THE COMICVERSE #5: LIVE LIKE YOU’RE DYING is the latest issue from Comicverse creators Steve Peters and Bianca Alu-Marr. The Comicverse is a sci-fi comedy about a comic book shop on a space station. At the end of the last issue of The Comicverse, our heroes were returning home after a harrowing ordeal. Issue 5 picks up right where that story left off, with the Comicverse gang arriving and looking for some much needed rest and relaxation.
However, they soon discover that their adventure is far from over. Due to a shocking sci-fi twist, the C-versers discover that it is very likely that they only have 24 hours to live! They set off to live out what could be their final hours to the fullest.
At 72 pages, The Comicverse #5 is the longest issue to date. This new issue is an examination of the fragility of life. We live out our existences never knowing what our appointed hour is, and death can often come unexpectedly. Though this is a poignant tale, it is no somber meditation on mortality. The C-verse characters handle their situation with grace and humor, and they discover new facets of themselves and each other along the way. Ultimately, The Comicverse #5: Live Like You’re Dying is a celebration of life.
Here’s a review of The Comicverse #5 from one of our readers who backed the new issue during its Kickstarter campaign.It means a lot to us…we’ve been plugging away for 7 years now with little feedback. People don’t write letters anymore, so we’ve never had a letters column. It’s reviews like this by people who get it, that come every few years from folks like Adam McGovern and Chris Galvan, that really help keep us going!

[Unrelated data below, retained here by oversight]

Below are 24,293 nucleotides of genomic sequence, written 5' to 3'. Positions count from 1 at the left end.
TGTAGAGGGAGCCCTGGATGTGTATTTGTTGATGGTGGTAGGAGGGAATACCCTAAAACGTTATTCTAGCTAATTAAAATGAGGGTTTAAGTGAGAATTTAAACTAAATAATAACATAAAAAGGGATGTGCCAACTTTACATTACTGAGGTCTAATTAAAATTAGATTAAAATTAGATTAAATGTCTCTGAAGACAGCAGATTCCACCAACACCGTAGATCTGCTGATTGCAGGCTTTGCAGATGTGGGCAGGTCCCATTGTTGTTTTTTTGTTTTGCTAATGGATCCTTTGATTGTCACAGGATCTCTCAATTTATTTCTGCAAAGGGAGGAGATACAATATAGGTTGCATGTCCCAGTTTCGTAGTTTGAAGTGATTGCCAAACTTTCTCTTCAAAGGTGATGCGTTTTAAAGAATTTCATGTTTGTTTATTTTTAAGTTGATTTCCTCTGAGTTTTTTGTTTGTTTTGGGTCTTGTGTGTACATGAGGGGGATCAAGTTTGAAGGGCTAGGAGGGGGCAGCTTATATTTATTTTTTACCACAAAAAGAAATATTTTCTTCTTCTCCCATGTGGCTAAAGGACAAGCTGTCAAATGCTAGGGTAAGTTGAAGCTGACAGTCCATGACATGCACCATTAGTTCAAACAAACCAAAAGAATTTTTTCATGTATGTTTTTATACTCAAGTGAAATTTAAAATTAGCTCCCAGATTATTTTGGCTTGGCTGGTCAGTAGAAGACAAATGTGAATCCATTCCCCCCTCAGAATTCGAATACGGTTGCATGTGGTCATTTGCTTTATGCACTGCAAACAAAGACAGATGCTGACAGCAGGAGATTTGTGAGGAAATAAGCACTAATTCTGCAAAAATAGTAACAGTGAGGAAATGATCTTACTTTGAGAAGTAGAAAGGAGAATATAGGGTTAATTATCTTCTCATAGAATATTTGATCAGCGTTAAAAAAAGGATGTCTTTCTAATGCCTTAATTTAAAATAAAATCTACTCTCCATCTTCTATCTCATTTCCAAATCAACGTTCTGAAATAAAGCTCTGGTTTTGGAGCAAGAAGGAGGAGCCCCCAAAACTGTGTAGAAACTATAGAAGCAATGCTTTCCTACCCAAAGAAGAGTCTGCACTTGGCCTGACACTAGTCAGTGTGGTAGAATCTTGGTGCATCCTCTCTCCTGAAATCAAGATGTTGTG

MICHAEL HUNT’S NOTES FROM THE TUB
I recently received the latest issue of Steve Peters’ and Bianca Alu-Marr’s Comicverse (#5) and eagerly devoured it this morning.
Comicverse is a romantic-comedy set in a comic shop on a space station. There are two main story threads. The budding romance of Rei, the proprietor of the shop, and Aki, a cargo ship pilot, appears to be the heart of the book, while the unfolding mystery of the origin of Rei’s pet/friend dragon drives the series overarching plot.
For all of its “inside comics” references and science fiction pretensions, this is a comic that celebrates the quiet moments in life, the seemingly inconsequential. It’s humor is gentle, warm, and character driven. Simple, clean illustrations belie Peters’ characters’ subtly emotive expressions and body-language. Alu-Marr’s dialogue is natural and she handles the many voices of the diverse cast well.
This issue was surprisingly touching and bittersweet. I was taken somewhat aback by how effective and affecting it was. Comicverse just keeps getting better.
The Comicverse #5, published by Awakening Comics, March 2017.
Black and white, manga-size, 72 pages.